Target Chief Financial Officer John Mulligan testified before the U.S. Senate Judiciary Committee on Tuesday -- the first time Target publicly answered questions about the malware attack that compromised the credit and debit card information of 40 million customers.
Personal information for an additional 70 million customers is also believed to be at risk.
"To begin with I want to say how deeply sorry we are for the impact this has had on our guests," Mulligan said.
WHAT TARGET KNEW + WHEN THEY KNEW IT
Mulligan laid out the following timeline for the Senate committee:
DEC. 12: Justice Department notified Target of suspicious activity. Multiple investigations underway.
DEC. 15: Confirmation there was malware on the system, with a potential theft of data stolen. The malware was removed.
DEC. 19: Target began its notification process.
"We had in place multiple layers of protection including firewalls, malware detection, intrusion detection and prevention capabilities and data loss prevention tools," Mulligan said. "But the unfortunate reality is that we suffered a breach."
Mulligan said Target now has increased security and fraud detection in place, new cards have been issued, customers are being offered free credit monitoring for a year, and Target guarantees guests hold zero liability for fraudulent charges.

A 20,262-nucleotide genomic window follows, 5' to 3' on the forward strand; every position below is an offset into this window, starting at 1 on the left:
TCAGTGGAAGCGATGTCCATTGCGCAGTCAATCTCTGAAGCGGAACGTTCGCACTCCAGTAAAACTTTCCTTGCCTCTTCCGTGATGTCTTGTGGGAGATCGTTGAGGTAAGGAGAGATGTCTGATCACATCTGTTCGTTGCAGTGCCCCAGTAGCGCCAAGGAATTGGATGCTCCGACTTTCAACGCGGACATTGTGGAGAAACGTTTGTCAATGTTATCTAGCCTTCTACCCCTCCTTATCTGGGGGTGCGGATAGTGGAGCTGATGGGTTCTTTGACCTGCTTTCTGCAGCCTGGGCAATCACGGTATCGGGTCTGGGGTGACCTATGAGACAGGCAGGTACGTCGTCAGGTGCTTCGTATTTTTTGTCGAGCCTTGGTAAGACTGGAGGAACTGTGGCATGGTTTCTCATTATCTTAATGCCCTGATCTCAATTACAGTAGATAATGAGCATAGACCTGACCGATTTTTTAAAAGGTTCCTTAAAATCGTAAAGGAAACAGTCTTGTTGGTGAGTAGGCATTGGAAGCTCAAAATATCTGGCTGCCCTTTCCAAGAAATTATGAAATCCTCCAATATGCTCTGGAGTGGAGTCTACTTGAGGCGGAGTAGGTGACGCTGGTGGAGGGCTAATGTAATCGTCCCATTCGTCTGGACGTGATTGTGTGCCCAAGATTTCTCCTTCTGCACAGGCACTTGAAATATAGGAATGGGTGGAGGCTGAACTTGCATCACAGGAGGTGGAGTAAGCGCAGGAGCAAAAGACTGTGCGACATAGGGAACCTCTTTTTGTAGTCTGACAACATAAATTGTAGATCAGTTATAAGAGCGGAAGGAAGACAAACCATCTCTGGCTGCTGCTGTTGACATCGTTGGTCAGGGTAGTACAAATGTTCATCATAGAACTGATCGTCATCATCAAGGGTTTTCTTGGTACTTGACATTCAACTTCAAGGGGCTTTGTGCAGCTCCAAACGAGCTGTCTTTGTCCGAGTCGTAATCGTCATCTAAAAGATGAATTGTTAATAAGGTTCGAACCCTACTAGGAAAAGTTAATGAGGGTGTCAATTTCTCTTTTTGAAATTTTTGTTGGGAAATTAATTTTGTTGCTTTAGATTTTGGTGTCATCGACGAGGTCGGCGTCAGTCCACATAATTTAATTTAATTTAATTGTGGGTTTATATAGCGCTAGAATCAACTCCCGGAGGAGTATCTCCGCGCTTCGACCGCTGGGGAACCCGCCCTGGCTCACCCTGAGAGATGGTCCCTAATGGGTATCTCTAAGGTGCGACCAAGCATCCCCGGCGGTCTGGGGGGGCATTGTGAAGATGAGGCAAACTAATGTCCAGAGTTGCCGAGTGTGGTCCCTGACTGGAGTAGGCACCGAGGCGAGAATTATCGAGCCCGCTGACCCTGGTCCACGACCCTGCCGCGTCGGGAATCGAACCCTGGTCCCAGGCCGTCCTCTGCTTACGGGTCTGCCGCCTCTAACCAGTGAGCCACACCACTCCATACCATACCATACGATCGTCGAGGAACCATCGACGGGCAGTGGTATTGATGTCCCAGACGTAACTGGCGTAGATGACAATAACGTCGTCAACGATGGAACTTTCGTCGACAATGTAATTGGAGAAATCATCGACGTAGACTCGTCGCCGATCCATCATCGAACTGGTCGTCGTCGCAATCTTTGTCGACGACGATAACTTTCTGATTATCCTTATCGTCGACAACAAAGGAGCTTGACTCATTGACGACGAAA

CHIP + PIN THE ANSWER?
Last month, Sen. Al Franken told Fox 9 that smart chip technology was one of his top concerns entering the hearing.
"There's this thing called EMV technology which is a smart chip that almost every industrialized country uses," Franken said. "In this country, we have about one-quarter of the credit and debit card transactions but we have one-half the fraud -- we're the target of hackers from overseas because of that."
Mulligan confirmed Target is accelerating its investment in smart chip technology, but why isn't chip and PIN widespread in the U.S. when the technology is 20 years old and widely used in Europe?
Target actually tried it in 2003.
"But without broad adoption there isn't a specific benefit for consumers," Mulligan said. "Other retailers having the ability to read that card, as well as the cards being issued with chip technology on them. Both pieces of the payment industry need to move together simultaneously."
That means getting the financial industry and card issuers onboard, which is an expensive move. And even with chip and PIN, or any new technology, security experts say it will forever be an ongoing game of cat and mouse.
"This is an ongoing war and the types of threats are changing all the time," Symantec Corp. Senior Vice President Fran Rosch testified.
While Target and Neiman Marcus were testifying Tuesday, the hearing was really aimed at all retailers and the payment industry. There is legislation in the works to help increase security and notification practices for all businesses.
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